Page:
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Ennio De Giorgi (19281996)

Jacques-Louis Lions and François Murat

Ennio De Giorgi died in Pisa on October 25, 1996. E. De Giorgi was born in 1928 in Lecce, a city of Puglia (southern Italy) with which he always maintained deep ties. He received his laurea, the diploma which marks the end of the Italian undergraduate curriculum, in Rome in 1950. He began his research work in 1951 at the Istituto per le Applicazioni del Calcolo (Institute for the Applications of Calculus) in Rome. The Institute was then directed by Mauro Picone, and E. De Giorgi became one of his assistants. Professor and student were indeed an odd match: the former, a classicist, dressed with rigor and elegance; the latter, unorthodox, already wearing his strange beret. But M. Picone, a seasoned observer of the development of science, knew how to spot talent: he soon acknowledged E. De Giorgi's exceptional abilities. The assistant was freed from all constraints and worked as he pleased at his own leisurely but, in the end, frightfully efficient rhythm. His attention was first attracted to problems of the calculus of variations. He began with the problem of minimal surfaces, for which he obtained important results as early as 1954. His views of geometric measure theory were already original when he attended a lecture by Renato Caccioppoli in

Rome. Unabashed by R. Caccioppoli's great fame, E. De Giorgi did not hesitate to speak up at the end of the lecture and to suggest alternative solutions. According to Eduardo Vesentini, who also was a young researcher at the time and who was attending the lecture, R. Caccioppoli instantly recognized the exceptional character of E. De Giorgi's proposal. The word "exceptional" comes up again and again when talking with anyone who had the opportunity of meeting E. De Giorgi. Let his work speak for itself.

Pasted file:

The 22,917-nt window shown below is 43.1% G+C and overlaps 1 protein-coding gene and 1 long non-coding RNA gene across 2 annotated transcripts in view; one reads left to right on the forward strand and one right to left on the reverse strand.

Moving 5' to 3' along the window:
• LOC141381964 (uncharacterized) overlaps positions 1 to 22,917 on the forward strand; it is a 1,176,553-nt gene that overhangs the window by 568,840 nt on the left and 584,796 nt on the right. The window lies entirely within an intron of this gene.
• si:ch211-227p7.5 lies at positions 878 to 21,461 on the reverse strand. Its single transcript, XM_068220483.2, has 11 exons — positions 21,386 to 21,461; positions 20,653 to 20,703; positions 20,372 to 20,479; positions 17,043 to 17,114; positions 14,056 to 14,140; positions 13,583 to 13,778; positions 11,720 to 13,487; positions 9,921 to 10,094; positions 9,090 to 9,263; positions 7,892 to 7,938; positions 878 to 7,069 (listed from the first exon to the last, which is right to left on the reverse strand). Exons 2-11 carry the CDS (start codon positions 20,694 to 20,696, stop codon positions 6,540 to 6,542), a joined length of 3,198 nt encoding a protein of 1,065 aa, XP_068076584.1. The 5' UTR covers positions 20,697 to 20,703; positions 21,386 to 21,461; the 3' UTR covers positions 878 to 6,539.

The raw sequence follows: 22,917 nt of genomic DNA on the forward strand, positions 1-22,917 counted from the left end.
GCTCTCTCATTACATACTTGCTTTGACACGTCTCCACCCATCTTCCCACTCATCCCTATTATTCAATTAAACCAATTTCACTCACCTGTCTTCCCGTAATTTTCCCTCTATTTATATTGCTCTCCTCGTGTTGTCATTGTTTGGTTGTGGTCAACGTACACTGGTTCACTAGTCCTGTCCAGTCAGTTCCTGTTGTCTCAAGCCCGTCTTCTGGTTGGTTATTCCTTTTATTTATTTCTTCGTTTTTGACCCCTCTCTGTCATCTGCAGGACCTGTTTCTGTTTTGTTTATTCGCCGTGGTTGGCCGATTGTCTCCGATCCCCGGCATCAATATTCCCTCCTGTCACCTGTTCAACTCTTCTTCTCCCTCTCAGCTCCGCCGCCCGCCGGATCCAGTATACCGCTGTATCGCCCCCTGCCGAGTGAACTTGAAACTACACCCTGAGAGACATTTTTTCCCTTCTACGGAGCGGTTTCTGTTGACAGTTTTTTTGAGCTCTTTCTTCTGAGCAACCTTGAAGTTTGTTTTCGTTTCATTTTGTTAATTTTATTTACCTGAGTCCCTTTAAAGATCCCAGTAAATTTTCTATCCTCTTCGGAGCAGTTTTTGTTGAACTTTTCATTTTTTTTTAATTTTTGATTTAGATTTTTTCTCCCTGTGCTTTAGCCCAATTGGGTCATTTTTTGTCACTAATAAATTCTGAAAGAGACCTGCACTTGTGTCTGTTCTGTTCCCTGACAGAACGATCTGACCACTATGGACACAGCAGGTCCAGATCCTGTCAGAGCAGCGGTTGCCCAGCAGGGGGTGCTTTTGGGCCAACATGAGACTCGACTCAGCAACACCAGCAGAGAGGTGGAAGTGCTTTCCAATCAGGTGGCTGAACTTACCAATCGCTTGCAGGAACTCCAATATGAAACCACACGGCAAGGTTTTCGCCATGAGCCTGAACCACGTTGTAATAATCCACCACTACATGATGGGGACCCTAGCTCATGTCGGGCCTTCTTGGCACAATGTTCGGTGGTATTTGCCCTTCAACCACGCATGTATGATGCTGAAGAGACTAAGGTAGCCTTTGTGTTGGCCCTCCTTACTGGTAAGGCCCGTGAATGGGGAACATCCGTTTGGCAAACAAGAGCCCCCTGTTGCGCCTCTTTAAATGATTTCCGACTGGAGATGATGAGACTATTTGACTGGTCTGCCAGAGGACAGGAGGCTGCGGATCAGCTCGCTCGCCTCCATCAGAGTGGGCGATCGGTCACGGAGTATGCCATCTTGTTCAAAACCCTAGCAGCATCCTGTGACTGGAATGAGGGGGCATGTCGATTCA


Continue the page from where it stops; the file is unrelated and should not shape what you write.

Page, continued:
Minimal Surfaces and Geometric Measure Theory

From the very beginning of his research activity, E. De Giorgi was interested in geometric measure theory. He gave a rigorous definition of the perimeter of a Borel set and applied this concept to the study of minimal surfaces, generalizing in particular to n dimensions a classical theorem of Bernstein: if n 8 , the only complete minimal graphs in R n are hyperplanes. In 1969, in collaboration with E. Bombieri and E. Giusti, he showed that this result is false for n 9 . In the 1980s he returned to applications of geometric measure theory to the calculus of variations. He introduced the space SBV of "special" functions of bounded variation, i.e., functions the distributional derivatives of which are measures consisting only of a part which is absolutely continuous with respect to the Lebesgue measure and an (n - 1) -dimensional measure concentrated on the jump set of the function. He used this space to study problems of the calculus of variations "with free discontinuities" (in the sense that the NOTICES